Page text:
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Watch & Learn: How do you assess cardiovascular risk in your patients?

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Approximately 90 per cent of adult Canadians have at least one major risk factor (dyslipidemia, hypertension, cigarette smoking, sedentary lifestyle, high alcohol intake, obesity, diabetes) for coronary artery disease (CAD).  

By Mike Boivin, B.Sc. Pharm.

Coronary artery disease, also called coronary heart disease (CHD), is caused by atherosclerosis and refers to narrowing of the arteries supplying blood and oxygen to the heart.

Despite reductions of almost 40 per cent in age-specific mortality rate due to CAD in Canada over the past several decades, the condition remains a major cause of death and morbidity in the western hemisphere.  In fact, approximately one in three 40-year-old women risks developing CAD in their lifetime, while a man of 40 has a risk of one in two.

Why CV risk assessment?

Cardiovascular (CV) risk assessment is recommended as a means for primary healthcare providers to identify patients who would be most likely to benefit from primary prevention therapies such as treatment of dyslipidemia or hypertension.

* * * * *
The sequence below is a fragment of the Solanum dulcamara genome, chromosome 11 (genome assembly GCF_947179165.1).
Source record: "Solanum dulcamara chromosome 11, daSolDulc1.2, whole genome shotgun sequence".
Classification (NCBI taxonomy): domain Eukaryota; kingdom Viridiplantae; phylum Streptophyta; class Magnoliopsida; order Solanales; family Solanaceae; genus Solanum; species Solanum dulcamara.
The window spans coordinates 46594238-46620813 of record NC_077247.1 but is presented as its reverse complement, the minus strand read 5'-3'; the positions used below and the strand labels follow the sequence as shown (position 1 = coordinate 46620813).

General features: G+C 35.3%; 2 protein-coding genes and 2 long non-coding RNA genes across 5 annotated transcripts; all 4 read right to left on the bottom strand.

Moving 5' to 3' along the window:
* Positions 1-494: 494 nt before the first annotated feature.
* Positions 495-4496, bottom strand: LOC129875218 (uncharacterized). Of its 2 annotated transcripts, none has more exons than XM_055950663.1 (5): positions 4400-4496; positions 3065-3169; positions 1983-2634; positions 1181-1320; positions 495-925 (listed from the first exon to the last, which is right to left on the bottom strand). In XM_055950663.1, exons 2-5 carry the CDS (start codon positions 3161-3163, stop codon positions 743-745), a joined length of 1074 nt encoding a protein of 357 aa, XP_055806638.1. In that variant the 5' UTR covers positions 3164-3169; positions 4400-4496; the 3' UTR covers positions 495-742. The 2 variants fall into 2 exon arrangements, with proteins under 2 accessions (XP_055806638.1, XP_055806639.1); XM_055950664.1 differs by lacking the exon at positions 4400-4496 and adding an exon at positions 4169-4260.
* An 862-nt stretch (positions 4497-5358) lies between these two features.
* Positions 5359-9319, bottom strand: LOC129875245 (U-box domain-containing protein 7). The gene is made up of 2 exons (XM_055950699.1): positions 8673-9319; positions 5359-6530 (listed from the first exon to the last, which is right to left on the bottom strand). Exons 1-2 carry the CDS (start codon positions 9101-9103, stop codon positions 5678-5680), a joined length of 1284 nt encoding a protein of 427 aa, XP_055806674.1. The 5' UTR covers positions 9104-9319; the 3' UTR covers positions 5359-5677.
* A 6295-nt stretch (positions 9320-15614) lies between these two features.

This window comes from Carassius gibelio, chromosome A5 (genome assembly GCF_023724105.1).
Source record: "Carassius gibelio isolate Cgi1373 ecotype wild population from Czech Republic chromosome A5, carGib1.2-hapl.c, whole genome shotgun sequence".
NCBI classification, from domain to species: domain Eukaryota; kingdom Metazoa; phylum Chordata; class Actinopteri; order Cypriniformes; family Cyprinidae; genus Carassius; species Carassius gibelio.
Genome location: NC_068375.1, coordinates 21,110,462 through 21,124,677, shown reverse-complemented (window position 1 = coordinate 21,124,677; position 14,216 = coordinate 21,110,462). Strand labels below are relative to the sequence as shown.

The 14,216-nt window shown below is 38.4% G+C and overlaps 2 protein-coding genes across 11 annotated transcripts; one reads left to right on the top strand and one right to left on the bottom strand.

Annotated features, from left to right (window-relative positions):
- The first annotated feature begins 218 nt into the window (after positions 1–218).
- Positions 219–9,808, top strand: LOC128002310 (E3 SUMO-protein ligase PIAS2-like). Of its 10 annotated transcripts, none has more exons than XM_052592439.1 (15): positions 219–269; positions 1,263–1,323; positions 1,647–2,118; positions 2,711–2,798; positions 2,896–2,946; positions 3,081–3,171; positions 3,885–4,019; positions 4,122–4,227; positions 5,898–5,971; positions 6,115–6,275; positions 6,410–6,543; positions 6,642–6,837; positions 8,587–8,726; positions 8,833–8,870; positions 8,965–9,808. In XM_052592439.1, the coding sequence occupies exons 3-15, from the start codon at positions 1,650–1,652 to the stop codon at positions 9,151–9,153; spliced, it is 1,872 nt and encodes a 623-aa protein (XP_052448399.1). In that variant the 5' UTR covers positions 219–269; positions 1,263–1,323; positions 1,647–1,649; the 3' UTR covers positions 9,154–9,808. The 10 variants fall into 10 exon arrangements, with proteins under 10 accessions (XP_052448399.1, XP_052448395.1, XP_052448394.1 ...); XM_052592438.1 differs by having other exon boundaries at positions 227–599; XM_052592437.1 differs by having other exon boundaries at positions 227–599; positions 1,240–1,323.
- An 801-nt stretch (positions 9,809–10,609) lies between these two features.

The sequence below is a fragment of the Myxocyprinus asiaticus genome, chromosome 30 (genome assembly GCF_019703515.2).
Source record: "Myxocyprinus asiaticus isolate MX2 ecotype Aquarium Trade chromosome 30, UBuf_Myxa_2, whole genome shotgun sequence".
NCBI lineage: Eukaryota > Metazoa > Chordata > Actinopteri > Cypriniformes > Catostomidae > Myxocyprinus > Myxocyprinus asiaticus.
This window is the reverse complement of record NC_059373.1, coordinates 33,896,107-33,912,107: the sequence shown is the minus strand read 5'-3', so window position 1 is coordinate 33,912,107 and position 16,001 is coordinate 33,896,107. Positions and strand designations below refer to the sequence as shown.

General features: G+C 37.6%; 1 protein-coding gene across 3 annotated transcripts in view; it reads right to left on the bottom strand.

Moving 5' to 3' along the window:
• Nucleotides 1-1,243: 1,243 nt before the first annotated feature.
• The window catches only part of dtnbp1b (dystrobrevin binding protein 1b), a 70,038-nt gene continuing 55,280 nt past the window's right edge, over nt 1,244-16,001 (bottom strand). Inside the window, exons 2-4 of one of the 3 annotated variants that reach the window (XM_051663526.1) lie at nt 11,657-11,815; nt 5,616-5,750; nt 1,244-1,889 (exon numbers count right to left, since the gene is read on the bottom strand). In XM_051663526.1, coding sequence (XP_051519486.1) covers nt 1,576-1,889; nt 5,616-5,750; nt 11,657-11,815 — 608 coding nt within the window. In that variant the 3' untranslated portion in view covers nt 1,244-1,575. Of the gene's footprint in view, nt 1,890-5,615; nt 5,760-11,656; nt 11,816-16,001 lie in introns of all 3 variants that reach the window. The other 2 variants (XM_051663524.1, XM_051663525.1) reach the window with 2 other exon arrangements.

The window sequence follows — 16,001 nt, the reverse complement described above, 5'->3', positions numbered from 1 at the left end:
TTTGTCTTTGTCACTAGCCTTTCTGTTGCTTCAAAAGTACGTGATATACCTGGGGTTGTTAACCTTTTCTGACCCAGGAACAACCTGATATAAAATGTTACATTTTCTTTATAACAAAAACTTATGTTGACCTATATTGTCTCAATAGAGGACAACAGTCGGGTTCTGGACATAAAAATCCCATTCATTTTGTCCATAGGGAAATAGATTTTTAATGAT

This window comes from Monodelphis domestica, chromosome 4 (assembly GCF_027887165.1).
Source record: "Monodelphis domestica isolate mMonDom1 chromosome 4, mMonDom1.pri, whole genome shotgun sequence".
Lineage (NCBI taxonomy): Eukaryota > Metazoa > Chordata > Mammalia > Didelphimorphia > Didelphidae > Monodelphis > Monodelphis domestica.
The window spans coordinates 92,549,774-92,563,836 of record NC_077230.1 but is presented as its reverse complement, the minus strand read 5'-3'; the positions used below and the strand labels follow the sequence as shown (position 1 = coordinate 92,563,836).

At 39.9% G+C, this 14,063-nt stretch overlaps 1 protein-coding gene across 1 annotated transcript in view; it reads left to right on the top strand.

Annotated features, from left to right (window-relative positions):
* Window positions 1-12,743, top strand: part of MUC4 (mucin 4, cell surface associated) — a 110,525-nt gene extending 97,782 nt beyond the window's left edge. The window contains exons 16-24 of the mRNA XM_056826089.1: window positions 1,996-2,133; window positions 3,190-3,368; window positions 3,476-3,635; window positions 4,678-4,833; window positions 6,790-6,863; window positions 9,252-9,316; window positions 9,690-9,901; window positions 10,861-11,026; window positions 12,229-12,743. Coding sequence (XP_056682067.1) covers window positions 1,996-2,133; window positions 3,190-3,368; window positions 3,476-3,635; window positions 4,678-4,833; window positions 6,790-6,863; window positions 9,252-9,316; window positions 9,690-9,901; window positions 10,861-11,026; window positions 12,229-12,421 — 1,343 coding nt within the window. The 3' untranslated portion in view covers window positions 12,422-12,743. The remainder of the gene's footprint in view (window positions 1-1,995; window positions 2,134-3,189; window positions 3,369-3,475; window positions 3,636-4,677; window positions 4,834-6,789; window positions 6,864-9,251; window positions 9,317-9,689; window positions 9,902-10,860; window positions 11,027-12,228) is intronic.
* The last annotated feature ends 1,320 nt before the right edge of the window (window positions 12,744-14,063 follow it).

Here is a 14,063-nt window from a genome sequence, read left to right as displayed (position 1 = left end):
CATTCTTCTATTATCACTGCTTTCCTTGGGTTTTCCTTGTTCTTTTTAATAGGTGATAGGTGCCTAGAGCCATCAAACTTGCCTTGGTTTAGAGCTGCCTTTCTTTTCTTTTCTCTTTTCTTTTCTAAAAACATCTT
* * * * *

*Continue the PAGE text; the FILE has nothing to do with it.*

What’s the benefit?

The earlier you can identify individuals at risk the sooner lifestyle, plus or minus pharmacological treatment, may be started.

What’s the latest in CV risk assessment?

Non-invasive skin cholesterol testing—a risk assessment technique that does not require blood draw—has the potential to increase accessibility to preliminary CV risk assessment for patients who are commonly missed through other screening methods.

Communicating CV risk assessment results effectively, through “active listening,” can help motivate patients to take action to modify their lifestyles.